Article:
Interview Bengali

Brahma Janen Gopon Kommoti will spark dialogues on stigmas faced by women, says Soham Majumder

Actor feels it is an important film, whose story needs to told now.  

Photo: Courtesy Soham Majumder's Facebook.

Roushni Sarkar

Lauded for his performance in Sandeep Reddy Vanga’s Kabir Singh (2019), alongside Shahid Kapoor, Soham Majumder is all set to make his debut in Bengali films with first-time director Aritra Mukherjee’s Brahma Janen Gopon Kommoti (2020), presented by Shiboprosad Mukherjee and Nandita Roy’s Windows Production. Featuring Ritabhari Chakraborty as the protagonist Shabari, it attempts to address the stigma attached to women’s participation in religious rituals as well as in other spheres of society. 

At the trailer launch of the film, Majumder spoke about his journey so far, as well as highlighted the importance of a film like Brahma Janen Gopon Kommoti.

We have already seen you playing a crucial character in Kabir Singh. How did your Bengali film debut come about? 

Actually, I called up Shibu-Da (Mukherjee) and told him that I wanted to do a film in Bengal. I shot for Kabir Singh for eight to nine months, speaking continuously in Hindi. It made me miss my mother tongue as well as my hometown. There is no denying that I enjoyed creating new emotions in that film, but the emotions I can portray in a Bengali film are way more intimate for me. Brahma Janen Gopon Kommoti is an important film and I hope many people will be able to relate with the storyline.

Can you please tell us more about your theatre background?

I did contemporary theatre in Bengali, English and Hindi, so that we could reach out to more people. We were trying bridge the gap between cinema-going and theatre-going audience.

How did you get offered Kabir Singh?

I happened to be in Mumbai while working in a Broadway musical, titled Aladdin, when I got to know about the audition for Kabir Singh. I went there and was selected. It was an ethereal experience for me. Though in the film, I was the one to handle Shahid Kapoor, on the sets, he was like my elder brother. He helped a lot in correcting my facial expressions.

Kabir Singh has been severely criticised for its misogynistic content. Now you are playing a crucial character in Brahma Janen Gopon Kommoti, which takes a stand completely opposed to the content of Kabir Singh. What do you have to say about this?

I believe cinema has a social responsibility and everyone is entitled to their opinion about a film. At the same time, the film has been appreciated as well. I feel that it is crucial to tell the story of Brahma Janen Gopon Kommoti now, otherwise it would be too late. But honestly speaking, I did not agree to do the film to balance my position. I did not have such a plan.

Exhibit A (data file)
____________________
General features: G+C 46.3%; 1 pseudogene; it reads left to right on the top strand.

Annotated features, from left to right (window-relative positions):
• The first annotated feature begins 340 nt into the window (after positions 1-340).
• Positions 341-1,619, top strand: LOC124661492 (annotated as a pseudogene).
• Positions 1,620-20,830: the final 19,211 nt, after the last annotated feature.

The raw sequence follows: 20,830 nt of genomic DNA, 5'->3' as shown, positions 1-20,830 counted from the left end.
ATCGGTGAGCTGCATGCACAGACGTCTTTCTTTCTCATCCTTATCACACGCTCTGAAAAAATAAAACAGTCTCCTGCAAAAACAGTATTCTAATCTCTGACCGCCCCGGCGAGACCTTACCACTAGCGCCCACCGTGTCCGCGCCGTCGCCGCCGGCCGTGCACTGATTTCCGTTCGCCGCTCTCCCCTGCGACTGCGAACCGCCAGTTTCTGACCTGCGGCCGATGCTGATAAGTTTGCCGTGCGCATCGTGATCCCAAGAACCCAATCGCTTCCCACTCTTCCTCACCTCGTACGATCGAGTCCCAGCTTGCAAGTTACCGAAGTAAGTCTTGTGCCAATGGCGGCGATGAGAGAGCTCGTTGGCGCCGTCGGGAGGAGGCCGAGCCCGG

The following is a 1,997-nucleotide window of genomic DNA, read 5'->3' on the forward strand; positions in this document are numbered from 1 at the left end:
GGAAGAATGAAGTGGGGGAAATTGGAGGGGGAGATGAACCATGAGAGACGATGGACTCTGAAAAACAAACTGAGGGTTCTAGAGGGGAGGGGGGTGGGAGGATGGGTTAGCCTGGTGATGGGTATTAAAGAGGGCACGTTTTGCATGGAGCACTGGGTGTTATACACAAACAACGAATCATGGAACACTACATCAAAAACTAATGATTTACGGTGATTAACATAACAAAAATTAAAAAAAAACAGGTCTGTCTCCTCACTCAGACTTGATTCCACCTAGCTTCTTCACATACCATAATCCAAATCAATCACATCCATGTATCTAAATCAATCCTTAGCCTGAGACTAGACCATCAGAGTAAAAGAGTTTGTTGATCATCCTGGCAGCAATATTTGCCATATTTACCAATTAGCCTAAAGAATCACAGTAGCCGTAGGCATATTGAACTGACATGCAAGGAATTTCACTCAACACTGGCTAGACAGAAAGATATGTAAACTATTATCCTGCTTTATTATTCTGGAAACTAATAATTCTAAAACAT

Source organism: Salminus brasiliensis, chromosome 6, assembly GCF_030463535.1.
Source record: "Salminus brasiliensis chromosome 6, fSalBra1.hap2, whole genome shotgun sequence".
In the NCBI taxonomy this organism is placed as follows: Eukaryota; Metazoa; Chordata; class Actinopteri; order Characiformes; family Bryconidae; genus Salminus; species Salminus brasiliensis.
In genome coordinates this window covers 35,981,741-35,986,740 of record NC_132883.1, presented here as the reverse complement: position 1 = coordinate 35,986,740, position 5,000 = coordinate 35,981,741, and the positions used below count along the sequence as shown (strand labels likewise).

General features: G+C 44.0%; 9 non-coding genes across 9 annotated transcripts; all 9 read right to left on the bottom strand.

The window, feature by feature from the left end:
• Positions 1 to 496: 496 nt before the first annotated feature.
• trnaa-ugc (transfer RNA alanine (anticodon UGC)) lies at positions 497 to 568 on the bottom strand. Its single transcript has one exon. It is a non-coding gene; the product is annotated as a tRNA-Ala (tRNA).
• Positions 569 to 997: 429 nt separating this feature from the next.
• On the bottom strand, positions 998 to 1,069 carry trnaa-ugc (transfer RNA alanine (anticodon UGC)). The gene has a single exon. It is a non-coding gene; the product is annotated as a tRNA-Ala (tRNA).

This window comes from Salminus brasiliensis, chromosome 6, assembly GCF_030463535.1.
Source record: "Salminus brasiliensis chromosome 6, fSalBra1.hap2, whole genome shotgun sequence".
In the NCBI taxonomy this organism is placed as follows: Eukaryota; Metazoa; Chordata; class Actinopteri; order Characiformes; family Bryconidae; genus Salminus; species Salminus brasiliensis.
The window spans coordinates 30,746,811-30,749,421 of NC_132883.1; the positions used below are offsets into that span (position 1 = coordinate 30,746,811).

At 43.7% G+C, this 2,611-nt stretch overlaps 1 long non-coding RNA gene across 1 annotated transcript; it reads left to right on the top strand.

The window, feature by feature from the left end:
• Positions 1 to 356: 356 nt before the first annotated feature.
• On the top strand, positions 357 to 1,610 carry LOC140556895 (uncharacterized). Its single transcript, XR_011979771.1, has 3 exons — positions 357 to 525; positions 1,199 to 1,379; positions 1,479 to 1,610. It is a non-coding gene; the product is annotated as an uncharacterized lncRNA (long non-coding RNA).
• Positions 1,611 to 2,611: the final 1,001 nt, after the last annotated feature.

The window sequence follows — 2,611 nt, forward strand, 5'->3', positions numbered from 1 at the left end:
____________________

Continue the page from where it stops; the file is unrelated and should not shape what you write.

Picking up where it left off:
Also, I don’t think I had the option to choose while working in Kabir Singh. It would have been sheer stupidity on my part, if I had let go of such an opportunity as a newcomer. At the same time, when one becomes part of a film, one gets a little biased towards the process. I stand by the film, even though it faced a lot of criticism. I know because of its misogynistic approach, a lot of its positive aspects were entirely ignored.

Why do you think Brahma Janen Gopon Kommoti is an important film?

Women still need permission before taking any decision. No matter how successful they are, they need to get married by 26. We don’t understand how deep the roots of patriarchy are, sitting in an urban setting. In urban areas, people talk about independence but don’t practise it in reality. Brahma Janen Gopon Kommoti initiates a dialogue around these stigmas, which I think is very important. I will give you an example. I was reading the script with my mother and entire family. My mother skipped the word ‘periods’ whenever it was mentioned. I then realised the importance of the film in spreading awareness within our families.

The film primarily focuses on the character of Ritabhari. How do you think your character is going to complement hers and help in spreading the message?

I think you have watched Sholay (1975), in which Gabbar Singh has a very brief appearance. And yet it was indispensable. I don’t believe in terms like protagonist, antagonist, as long as a character is making impact in a story. I think the audience will decide best how my character complements Ritabhari’s and helps spread the message of the film.

Will you be balancing between the Bengali and Hindi film industry from now onwards?

I will try my best to do that. But not only for Hindi and Bengal. I would also like to do films in other languages as well. The more I reach out to people, the better it is. But Kolkata will always be my home. I wish to stick to my culture through films. Cinema is a projection of our reality.

How was the experience of working with Ritabhari?

She is not only an amazing actress, but is also a supportive co-actor. We gave each other the space to contribute to each sequence. Our director also helped us to create that space. We did workshops so that we could become comfortable with each other as we were not acquainted before this film.

How helpful was Shiboprosad on the sets?

The reason that he is so successful is that he listens to everybody. He pays attention to everybody, without sticking to ideas by people of his generation. It's for that same reason, he is relevant, despite working for the past 20 years. He did not really come to the sets as he insisted that Aritra should direct the film on his own. He helped us in many ways behind the picture.

Brahma Janen Gopon Kommoti is set to be released on 6 March.